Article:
UK Economy - Out of Intensive Care

By Thomas Fisher and John Hawksworth

The UK economy is finally out of intensive care according to our new outlook report. Preliminary data showed growth of 0.8% in the third quarter compared to the previous quarter, with year-on-year growth of 1.5%. While this is still sluggish compared to the growth rates we were used to a decade ago, it is a marked improvement from 2012 when the UK was on the brink of a return to recession.

Based on this fresh set of positive data and other lead indicators such as PMI surveys, we have revised our main scenario for UK GDP growth to 1.4% in 2013, with this upward trend continuing to 2.4% growth in 2014. Unemployment on this view should be back below 7% by late 2015, clearing the way for a gradual normalisation of interest rates.

There are still downside risks from the Eurozone, volatile global commodity prices and problems in some emerging markets, but these are now balanced by upside risks associated with a possible virtuous circle of rising confidence and investment if companies and consumers come to see the recovery as secure. Large companies certainly have plenty of cash to spend as and when they are persuaded that the demand will be there to justify investing in new capacity.

An uneven recovery?

As discussed in detail in the report, the recovery to date has predominantly been led by the services sector, while manufacturing and construction both struggled until recently. But this is now changing with manufacturing recording positive growth over the past year and construction bouncing back strongly in the past six months.

There have also been significant shifts within the UK’s large services sector. The share of financial services in total UK GDP has declined from a peak of 10.7% in 2009 to less than 8% in 2012. Taking its place have been other services such as retailing, business and support services, and health.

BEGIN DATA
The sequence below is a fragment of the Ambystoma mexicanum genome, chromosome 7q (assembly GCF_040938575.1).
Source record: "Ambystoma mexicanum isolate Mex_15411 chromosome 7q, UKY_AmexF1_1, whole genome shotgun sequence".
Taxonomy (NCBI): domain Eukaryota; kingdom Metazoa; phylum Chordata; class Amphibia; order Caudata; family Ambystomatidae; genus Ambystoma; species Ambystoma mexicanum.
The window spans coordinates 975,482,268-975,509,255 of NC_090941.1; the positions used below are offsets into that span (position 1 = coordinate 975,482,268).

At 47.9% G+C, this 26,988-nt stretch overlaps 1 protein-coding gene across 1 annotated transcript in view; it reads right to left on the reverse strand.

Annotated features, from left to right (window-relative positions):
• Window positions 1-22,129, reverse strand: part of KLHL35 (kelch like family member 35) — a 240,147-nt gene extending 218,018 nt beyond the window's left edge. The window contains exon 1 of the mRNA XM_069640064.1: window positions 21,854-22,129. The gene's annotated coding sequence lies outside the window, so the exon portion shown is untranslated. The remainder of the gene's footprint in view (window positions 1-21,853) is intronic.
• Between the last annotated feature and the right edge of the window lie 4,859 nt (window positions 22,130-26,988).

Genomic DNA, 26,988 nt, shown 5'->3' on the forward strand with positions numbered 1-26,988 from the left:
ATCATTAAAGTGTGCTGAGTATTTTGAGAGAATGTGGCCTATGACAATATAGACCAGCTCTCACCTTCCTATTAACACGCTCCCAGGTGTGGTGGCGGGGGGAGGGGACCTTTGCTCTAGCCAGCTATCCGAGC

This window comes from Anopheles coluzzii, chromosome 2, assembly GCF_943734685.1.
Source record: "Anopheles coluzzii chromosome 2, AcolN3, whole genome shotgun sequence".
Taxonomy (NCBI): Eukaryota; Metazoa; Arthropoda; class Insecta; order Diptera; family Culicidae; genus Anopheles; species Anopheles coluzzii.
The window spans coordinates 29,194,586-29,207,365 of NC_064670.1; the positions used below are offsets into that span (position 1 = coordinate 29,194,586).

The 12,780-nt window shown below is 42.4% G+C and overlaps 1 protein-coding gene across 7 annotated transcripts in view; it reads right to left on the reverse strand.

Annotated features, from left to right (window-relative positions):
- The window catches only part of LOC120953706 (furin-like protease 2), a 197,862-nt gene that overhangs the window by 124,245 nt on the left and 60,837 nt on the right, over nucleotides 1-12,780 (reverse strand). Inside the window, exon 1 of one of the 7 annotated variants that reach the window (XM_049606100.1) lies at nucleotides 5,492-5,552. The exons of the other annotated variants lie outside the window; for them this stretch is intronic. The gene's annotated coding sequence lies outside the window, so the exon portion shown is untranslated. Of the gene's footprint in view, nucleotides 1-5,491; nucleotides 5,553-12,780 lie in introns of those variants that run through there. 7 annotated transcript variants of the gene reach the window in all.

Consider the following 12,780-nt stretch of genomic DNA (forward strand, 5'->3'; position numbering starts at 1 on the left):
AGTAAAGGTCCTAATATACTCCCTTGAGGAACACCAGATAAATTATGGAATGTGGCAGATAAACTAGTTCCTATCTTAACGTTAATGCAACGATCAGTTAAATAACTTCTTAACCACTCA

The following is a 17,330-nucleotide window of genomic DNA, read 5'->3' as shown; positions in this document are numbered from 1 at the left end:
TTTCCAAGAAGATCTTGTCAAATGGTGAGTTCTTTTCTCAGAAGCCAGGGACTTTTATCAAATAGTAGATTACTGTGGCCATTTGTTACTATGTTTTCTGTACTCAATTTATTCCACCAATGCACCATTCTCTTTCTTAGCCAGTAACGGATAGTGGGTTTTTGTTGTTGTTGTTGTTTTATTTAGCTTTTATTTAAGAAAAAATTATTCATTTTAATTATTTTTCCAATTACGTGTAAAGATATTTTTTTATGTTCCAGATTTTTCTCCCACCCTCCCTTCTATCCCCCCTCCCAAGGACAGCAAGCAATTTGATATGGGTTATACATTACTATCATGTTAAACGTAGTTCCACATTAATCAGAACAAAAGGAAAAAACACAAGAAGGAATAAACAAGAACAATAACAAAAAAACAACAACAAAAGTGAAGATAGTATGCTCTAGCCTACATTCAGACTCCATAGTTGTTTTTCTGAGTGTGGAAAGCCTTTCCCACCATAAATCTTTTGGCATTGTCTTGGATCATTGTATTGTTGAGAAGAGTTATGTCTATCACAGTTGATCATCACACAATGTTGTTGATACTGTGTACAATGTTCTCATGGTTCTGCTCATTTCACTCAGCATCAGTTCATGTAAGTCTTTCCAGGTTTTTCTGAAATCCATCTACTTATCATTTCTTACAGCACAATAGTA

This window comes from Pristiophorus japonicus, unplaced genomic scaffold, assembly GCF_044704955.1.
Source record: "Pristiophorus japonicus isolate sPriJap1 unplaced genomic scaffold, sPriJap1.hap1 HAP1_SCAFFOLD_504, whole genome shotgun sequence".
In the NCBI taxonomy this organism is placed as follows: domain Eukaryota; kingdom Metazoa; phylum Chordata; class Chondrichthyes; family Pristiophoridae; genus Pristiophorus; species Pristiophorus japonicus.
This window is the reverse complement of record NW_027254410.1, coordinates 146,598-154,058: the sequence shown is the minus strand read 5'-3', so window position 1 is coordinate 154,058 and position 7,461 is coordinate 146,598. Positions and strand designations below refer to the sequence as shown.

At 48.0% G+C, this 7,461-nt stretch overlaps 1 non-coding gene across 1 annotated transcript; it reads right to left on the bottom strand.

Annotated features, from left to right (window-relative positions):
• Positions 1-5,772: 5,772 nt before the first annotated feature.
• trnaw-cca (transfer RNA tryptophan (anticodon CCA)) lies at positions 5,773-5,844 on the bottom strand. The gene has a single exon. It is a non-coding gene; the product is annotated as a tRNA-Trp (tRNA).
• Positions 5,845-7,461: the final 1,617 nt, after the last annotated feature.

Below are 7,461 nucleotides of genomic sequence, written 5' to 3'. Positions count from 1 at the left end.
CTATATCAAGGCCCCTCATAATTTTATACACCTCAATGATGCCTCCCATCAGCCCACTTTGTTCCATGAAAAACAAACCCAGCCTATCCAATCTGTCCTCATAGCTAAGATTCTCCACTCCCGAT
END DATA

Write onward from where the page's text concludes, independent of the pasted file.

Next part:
Has the “feel good factor” returned?

During any boom there is always a feel good factor, and the period leading up to the financial crisis in 2007-8 was no exception to this: credit was readily accessible, house prices and incomes were rising and consumers felt wealthy… but after 5 years in the doldrums is this feel good factor now returning?

A look at real earnings suggests we are not there yet: inflation is still rising faster than average earnings, meaning that consumer’s purchasing power remains in decline. However, if inflation heads back towards the Bank of England’s 2% target and earnings continue to grow as the recovery gathers momentum we could see real earnings increasing again from 2015 onwards.

Meanwhile consumer sentiment is getting a shot in the arm from buoyant house prices. As the chart below shows, house prices have begun to rise again in almost all regions of the UK. London is leading the way, with Welsh house prices also now rising noticeably faster than general price inflation.

Uk-eo-graph

All of this means that consumers should start spending again and, barring major adverse global shocks, businesses should have the confidence to invest. But it would be good to see a couple more quarters of healthy growth before concluding that the UK recovery is fully secure.

Thomas Fisher:
Contact by email | Tel: (0) 20 7212 5271

John Hawksworth:
Read profile | Contact by email | Tel: 020 7213 1650